Historic $10 Million Gift

Photograph of a smiling Arlene Schnitzer

The Portland Art Museum today announced a landmark gift of $10 million from philanthropist Arlene Schnitzer, representing the largest contribution from an individual donor in the 127-year history of the institution. This gift is also among the top gifts to the arts in the region, signaling to the community the importance of continued investment in the art and culture of Portland and our region.

The gift was announced at the Museum this morning by Jordan Schnitzer, Mrs. Schnitzer’s son, who like his mother is a noted collector and arts philanthropist. Gov. Kate Brown spoke of Mrs. Schnitzer’s extraordinary leadership to approximately 200 invitees, underscoring the importance of the Schnitzers and others investing in the arts in our state.

U.S. Rep. Suzanne Bonamici brought additional good news to this morning’s event, announcing a $750,000 grant from the National Endowment for the Humanities in support of the Museum’s Connections Campaign. Through that campaign, the Museum will transform its campus by connecting its two buildings via the new Mark Rothko Pavilion and by growing its endowment in support of access, exhibitions, and programs.

The Schnitzer gift now represents the lead gift in the Museum’s ongoing Connection Campaign, which is currently in the quiet phase. An official announcement of the public campaign is anticipated in 2021.

“This extraordinary gift is a profound investment in our role as Portland’s museum for art and film, but also in the future of the arts in our region,” said Brian Ferriso, Director and Chief Curator of the Museum. “We are so grateful to the Schnitzer family for their leadership in continually reinforcing that the arts are essential for vibrant, equitable communities. This gift, and the gifts it will inspire, will shape the future of the arts in this community in ways we cannot foresee today.”

Arlene Schnitzer’s relationship with the Portland Art Museum began when she enrolled as a student at the Museum Art School. She and her late husband, Harold Schnitzer (1923–2011), along with their son, Jordan, have been close partners of the Museum for almost half a century. Their passion for art, and our city, led to leadership roles at the Museum. The Schnitzers have provided financial support of important acquisitions, exhibitions, and capital campaigns; donated their Chinese Han Dynasty collection and other works to the Museum’s collection; and made significant investments in furthering the scholarship of the curatorial team through endowments of Northwest and Asian art, whose curatorial positions are named in their honor. The Schnitzers’ vision and generosity led to the creation of the Museum’s Arlene and Harold Schnitzer Center for Northwest Art, celebrating the creative vitality of the region.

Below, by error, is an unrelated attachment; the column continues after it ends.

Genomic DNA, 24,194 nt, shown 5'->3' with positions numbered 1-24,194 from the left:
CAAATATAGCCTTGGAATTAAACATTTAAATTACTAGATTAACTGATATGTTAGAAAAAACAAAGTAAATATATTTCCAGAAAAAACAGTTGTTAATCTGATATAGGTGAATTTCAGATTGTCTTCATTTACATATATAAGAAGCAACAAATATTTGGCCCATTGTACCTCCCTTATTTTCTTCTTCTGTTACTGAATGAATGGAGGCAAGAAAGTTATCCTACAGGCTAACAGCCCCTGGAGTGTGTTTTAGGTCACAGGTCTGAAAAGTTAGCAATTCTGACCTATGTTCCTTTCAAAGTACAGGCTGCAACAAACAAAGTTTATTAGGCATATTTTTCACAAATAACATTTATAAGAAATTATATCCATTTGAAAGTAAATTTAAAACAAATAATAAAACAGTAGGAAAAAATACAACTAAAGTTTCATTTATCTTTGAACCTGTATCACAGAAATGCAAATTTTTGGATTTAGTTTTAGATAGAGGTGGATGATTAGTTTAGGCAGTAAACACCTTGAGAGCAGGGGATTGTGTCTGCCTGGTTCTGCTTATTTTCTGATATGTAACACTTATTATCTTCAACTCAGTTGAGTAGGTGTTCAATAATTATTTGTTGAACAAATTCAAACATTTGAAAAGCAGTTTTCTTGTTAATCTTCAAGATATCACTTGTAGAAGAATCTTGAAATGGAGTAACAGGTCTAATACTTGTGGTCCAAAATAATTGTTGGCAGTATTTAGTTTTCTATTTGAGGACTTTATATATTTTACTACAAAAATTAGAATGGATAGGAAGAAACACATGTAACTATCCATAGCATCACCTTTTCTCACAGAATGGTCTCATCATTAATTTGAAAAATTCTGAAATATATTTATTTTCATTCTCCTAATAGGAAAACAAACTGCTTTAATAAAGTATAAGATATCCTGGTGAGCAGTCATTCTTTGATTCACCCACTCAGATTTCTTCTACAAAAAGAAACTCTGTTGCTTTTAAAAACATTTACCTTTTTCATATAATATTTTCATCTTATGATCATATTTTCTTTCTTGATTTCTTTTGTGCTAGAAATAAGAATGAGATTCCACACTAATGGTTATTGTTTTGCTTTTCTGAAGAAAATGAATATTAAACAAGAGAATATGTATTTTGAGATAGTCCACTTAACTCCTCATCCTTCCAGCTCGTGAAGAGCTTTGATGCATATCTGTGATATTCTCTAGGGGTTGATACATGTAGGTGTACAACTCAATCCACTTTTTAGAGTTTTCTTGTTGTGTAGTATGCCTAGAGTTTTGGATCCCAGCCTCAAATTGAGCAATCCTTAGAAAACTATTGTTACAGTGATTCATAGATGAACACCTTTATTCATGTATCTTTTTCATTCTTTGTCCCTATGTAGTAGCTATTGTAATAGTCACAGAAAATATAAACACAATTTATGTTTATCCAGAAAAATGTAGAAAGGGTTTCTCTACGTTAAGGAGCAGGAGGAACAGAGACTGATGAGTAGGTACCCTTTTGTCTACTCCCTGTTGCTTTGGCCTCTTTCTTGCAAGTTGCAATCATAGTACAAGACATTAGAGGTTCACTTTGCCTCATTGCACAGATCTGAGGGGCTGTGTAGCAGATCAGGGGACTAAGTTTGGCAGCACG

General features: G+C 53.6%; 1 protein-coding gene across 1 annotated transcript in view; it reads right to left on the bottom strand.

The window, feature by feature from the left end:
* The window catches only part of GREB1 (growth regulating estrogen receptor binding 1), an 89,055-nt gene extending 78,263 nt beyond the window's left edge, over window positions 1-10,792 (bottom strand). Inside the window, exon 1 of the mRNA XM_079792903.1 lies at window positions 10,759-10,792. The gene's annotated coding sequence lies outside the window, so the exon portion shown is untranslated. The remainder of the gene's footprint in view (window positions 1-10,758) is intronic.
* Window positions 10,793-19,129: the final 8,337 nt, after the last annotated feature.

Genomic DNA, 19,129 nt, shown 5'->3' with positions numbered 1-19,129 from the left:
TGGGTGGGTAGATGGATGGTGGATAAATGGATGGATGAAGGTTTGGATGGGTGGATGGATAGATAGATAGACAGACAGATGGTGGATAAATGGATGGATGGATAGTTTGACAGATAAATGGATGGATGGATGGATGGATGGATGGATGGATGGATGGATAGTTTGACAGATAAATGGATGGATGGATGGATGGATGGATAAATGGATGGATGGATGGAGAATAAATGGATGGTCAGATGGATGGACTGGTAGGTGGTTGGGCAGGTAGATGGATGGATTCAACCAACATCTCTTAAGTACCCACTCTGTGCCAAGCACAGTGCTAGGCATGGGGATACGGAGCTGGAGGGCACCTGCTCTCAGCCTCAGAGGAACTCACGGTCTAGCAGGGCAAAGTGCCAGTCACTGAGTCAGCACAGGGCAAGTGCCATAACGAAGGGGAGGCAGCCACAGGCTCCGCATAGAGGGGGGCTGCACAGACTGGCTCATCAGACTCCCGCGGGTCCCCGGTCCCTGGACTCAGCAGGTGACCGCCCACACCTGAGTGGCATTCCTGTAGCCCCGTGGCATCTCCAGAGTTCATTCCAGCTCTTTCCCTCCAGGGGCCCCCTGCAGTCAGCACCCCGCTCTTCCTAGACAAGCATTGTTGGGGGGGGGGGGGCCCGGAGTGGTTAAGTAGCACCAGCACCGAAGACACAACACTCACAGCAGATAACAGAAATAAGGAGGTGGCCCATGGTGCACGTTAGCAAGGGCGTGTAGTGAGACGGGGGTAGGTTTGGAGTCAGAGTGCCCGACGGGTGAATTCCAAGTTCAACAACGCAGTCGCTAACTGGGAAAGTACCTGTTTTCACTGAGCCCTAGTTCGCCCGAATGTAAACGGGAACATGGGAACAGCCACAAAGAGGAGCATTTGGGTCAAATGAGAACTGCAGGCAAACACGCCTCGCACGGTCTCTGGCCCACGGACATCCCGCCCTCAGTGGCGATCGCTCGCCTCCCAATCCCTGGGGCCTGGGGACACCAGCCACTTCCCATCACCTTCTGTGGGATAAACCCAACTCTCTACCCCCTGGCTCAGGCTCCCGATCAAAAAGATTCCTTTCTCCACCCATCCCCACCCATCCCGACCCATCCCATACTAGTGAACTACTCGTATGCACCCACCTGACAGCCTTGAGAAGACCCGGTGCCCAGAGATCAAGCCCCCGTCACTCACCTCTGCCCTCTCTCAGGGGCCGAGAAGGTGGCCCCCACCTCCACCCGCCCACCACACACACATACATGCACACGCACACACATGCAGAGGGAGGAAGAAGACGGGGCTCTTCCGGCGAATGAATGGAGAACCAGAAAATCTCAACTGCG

When asked about what drives her philanthropy, Mrs. Schnitzer said, “Enough is never enough giving back. And Harold felt it as strongly as I do. And that’s it.”

In recognition of their incredible commitment and contributions, in 2007 Harold and Arlene Schnitzer were named the first ever Life Trustees of the Museum. In 2014, the Museum showcased Arlene and Harold’s distinguished collection with the exhibition and publication In Passionate Pursuit: The Harold and Arlene Schnitzer Collection and Legacy. That exhibition displayed artwork by many of the Northwest artists whose careers Mrs. Schnitzer nurtured through her Fountain Gallery, including Robert Colescott, the focus of the special exhibition Art and Race Matters: The Career of Robert Colescott, opening February 15 at the Museum. The Schnitzers’ legacy and impact on the arts in Portland and throughout the Northwest are undeniable.

“It has been very exciting to see the Museum change and grow, and to watch interest in the art of the Northwest region blossom,” Mrs. Schnitzer said. “It’s what Harold and I envisioned.”

Today’s announcement event included a performance by the Lincoln High School Chamber Choir. Both Harold and Arlene Schnitzer attended Lincoln High, and the Schnitzer family has been strongly supportive of arts education.

“I am so proud of my mother, Arlene, and my late father, Harold,” said Jordan Schnitzer. “My mother recently said the reason they have given to the art museum was ‘You either put up, or shut up!’ It doesn’t get any more succinct than that!

“While their financial contributions have been important, I believe their leadership and lifelong effort to enlist many others to support the arts is their greatest legacy,” Mr. Schnitzer continued. “My late father often said, ‘You can’t have too many yellow school buses in front of the Museum!’”

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